Oil Near 5-Month High as Laura Menaces Refineries



Oil Near 5-Month High as Laura Menaces Refineries
Oil held at a five-month high as the market braced for disruptions to production and refining.

(Bloomberg) -- Oil held at a five-month high as the market braced for disruptions to production and refining from Hurricane Laura and after a further drop in U.S. crude stockpiles added to optimism that demand is recovering.

Futures in New York were steady near $43 a barrel after closing at the highest since March 5 on Wednesday. Laura made landfall early Thursday at Cameron, Louisiana, near the border with Texas, as a Category 4 storm. While the hurricane’s path shifted away from refineries and ports in the Houston area, the stretch of coastline that will feel its full impact accounts for about a quarter of U.S. refining capacity.

American crude inventories fell by 4.7 million barrels last week, according to an Energy Information Administration report, the fifth straight weekly decline. A drop in gasoline stockpiles to the lowest since December and an increase in refinery run rates provided more evidence that the energy demand recovery in the world’s largest economy is gathering pace.

More than 80% of oil output in the Gulf of Mexico and almost 3 million barrels of a day of refining capacity has been shut ahead of Laura’s landfall, causing a spike in U.S. gasoline prices. It’s also disrupting energy flows, with trans-Atlantic shipping rates rising and more than 60 oil and refined product tankers in the western U.S. Gulf waiting for Laura to pass, according to ship-tracking data compiled by Bloomberg.

The hurricane has helped oil break out of its narrow range, although “I would have anticipated a stronger move on prices,” said Edward Moya, senior market analyst at Oanda Corp. “That’s because of concern over the coronavirus and continued demand destruction.”

Prices

  • West Texas Intermediate for October delivery declined 0.2% to $43.30 a barrel on the New York Mercantile Exchange at 7:38 a.m. in London
    • The contract climbed 0.1% Wednesday following a 1.7% jump in the previous session
  • Brent for the same month added 0.1% to $45.64 a barrel on the ICE Futures Europe exchange after falling 0.5% on Wednesday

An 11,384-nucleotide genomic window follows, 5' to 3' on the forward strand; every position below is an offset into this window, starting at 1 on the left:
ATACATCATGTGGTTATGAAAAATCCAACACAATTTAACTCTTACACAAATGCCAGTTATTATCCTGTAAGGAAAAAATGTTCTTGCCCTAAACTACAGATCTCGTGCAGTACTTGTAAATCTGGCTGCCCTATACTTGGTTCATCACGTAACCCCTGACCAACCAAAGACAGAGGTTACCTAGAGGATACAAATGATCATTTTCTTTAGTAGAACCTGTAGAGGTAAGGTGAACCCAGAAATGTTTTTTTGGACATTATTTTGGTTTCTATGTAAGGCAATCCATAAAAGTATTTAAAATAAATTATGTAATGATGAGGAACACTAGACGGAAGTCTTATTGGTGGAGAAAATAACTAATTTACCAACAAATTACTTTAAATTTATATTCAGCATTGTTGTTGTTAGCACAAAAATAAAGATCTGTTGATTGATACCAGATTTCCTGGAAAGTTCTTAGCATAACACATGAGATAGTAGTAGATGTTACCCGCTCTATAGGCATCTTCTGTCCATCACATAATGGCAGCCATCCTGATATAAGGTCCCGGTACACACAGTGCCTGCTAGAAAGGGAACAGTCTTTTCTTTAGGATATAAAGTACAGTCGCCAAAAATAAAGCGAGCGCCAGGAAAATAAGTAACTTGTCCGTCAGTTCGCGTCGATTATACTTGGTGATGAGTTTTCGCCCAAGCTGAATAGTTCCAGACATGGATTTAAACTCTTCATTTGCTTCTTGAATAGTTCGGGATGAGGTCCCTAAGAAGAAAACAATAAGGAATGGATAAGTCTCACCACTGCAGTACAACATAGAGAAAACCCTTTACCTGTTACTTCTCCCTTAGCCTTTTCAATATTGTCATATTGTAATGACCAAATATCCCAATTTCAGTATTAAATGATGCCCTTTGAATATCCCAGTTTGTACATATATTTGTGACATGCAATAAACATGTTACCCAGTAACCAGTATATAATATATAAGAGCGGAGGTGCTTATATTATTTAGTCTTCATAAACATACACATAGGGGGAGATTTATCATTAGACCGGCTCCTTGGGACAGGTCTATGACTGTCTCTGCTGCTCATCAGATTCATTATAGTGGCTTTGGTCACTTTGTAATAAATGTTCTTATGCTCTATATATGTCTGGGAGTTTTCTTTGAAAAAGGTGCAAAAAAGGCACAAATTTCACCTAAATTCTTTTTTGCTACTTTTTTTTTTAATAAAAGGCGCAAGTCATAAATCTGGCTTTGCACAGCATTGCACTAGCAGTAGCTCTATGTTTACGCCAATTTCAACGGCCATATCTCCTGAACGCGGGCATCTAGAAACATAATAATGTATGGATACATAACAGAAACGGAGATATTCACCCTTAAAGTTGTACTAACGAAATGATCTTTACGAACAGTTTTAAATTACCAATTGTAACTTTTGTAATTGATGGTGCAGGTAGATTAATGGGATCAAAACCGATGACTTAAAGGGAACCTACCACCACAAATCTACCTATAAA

Still, Laura is likely to have only a temporary market impact, with Covid-19 continuing to cloud the prospects for a more sustainable recovery in oil prices. The market may have recovered from the shock that saw WTI plunge below zero in April, but the oil industry continues to consolidate with prices stuck in the low $40s a barrel. Norway’s Equinor ASA announced it would trim its workforce in the U.S., Canada and the U.K. by 20% on top of previously announced cuts.

Brent’s front-month contract was trading at a discount of 49 cents a barrel to the second month. The contango structure has narrowed from 58 cents at the end of last week, suggesting concern about over-supply has eased slightly.

Other market drivers

  • India’s oil-product demand is set to slump to a five-year low this financial year, with a bleak outlook for diesel consumption as the nation’s truck operators idle vehicles and consider cutting the size of their fleets.
  • Saudi Aramco appointed a new chief executive officer to run its $500 million venture capital and investments arm after the previous head departed, according to people with knowledge of the situation.
  • Crude futures rose 0.1% to 294.7 yuan a barrel on the Shanghai International Energy Exchange after climbing 0.4% on Wednesday.

--With assistance from Ben Sharples.

© 2020 Bloomberg L.P.



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